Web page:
The Many Adventures of a Dinghy
June 9th, 2023 by team
by B.J. Porter (Contributing Editor)
“Oh! Piglet,” said Pooh excitedly, “we’re going on an Expotition, all of us, with things to eat. To discover something.”
“To discover what?” said Piglet anxiously.
“Oh! just something.”
Winnie-the-Pooh, by A.A. Milne
If you take your boat anywhere for the night, you almost always bring a dinghy. This sturdy little boat is handy to get you, your crew, and your gear in from a mooring or anchorage and back out for the night.
But you can do a lot more with it, especially if your dinghy has a little extra horsepower on the back. When out cruising, the dinghy is the family car, and just like the car, you can use it for more than just commuting. Even if you’re in a slip, you can drop the dinghy in and take off for the day.
Some anchorages are wide open and easy to see everything around you. But many are just one bay along the coast, with neighboring harbors just a quick hop away. Other locations, like the Chesapeake or the intra-coastal waterway, are long wending networks of creeks and rivers that are just calling for exploration.
Once you’ve set and anchored the big boat, you don’t want to pull it up just to poke around nearby points of interest. And draft limits you anyway, especially on sailboats. That’s where your dinghy steps up and shines.
We’ve taken dinghies to explore beaches, rivers, streams, go snorkeling and swimming, go fishing, and to visit new towns and find alternate places to go in for meals and supplies. The waters around your anchorage and the size of your fuel tank are your limit!
Parking your dinghy
If you want to get off your dinghy to explore or lay on a beautiful beach, you’re going to need a place to leave it. It should be safe, protected, clear of tidal risks, and permitted and legal.
When you leave your dinghy, always secure it as best you can. Pull the safety switch and take it with you, and if you can lock it, do so. Even if you can’t effectively lock it, sometimes you can cleverly make it look locked from a distance, which is still a deterrent.
Many public docks have dinghy parking spots, but others have short time limits for loading and unloading, and you can’t leave your boat tied up. But there’s a trick – for most public docks, it’s the outside, where the big boats come in, that’s regulated. If there’s no designated dinghy dock, you can often get your dinghy around to the back side of the dock and tie up there, and no one will care.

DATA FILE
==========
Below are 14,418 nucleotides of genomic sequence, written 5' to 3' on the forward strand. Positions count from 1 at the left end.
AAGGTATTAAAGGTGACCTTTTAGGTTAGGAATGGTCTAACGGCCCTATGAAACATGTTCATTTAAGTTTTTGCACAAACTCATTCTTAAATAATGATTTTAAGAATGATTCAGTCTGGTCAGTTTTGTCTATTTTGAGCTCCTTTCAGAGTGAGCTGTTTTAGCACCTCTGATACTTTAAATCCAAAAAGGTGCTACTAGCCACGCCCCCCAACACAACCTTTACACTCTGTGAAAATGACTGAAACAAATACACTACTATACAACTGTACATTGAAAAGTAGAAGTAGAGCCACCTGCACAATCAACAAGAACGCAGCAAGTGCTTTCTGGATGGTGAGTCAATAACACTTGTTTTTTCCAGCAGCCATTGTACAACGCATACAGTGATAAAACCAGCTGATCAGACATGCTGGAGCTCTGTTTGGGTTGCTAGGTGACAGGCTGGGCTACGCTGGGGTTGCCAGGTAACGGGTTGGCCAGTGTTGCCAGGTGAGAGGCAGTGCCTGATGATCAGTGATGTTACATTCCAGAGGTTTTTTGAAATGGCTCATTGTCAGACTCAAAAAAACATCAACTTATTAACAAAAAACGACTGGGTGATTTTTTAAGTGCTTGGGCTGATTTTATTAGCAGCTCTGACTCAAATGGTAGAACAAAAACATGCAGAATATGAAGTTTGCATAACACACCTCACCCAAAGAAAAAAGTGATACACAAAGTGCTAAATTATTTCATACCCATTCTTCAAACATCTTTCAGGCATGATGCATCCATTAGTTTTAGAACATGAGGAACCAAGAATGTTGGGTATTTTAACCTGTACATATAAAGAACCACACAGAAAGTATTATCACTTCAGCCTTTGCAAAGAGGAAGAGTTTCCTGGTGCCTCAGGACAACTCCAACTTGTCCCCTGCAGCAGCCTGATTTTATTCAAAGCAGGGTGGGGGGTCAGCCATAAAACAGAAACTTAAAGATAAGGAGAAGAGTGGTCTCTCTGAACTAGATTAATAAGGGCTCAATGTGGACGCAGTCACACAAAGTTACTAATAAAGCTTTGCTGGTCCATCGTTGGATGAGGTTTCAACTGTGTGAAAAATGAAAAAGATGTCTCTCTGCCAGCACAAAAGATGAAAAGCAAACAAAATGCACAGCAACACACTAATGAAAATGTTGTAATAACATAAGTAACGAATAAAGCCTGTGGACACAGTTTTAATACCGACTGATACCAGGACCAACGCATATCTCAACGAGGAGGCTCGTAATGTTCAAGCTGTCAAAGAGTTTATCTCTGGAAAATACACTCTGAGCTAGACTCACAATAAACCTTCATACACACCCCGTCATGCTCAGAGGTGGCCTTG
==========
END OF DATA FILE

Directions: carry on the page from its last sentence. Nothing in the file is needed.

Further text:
Just be careful that tides don’t sweep you under the pilings and damage your boat. You can sometimes tie the bow and put your anchor off the stern to keep it from swinging. Tie it up with the stern line snug before you leave the boat.
If there’s someone monitoring the area, ask for permission if there are no clear signs. But where it’s allowed, you can often see other dinghies parked out of the way, too.
Private docks are almost always a no-go, unless you know the owner. They are private property, privately maintained, and unless you’re invited, you should never tie up to a private dock.
Also, you may step off the dock into someone’s backyard, which is definitely trespassing!
Beaching your dinghy is a good way to leave it, but don’t just pull it up on the beach and walk away. If you don’t know the tides, you might find your dinghy afloat or gone when you come back.
Always tie the painter to something on shore, or run a dinghy anchor up the beach and dig it in firmly. You can use the longer anchor rode to tie up to a tree or pole farther from the water if there’s nothing close.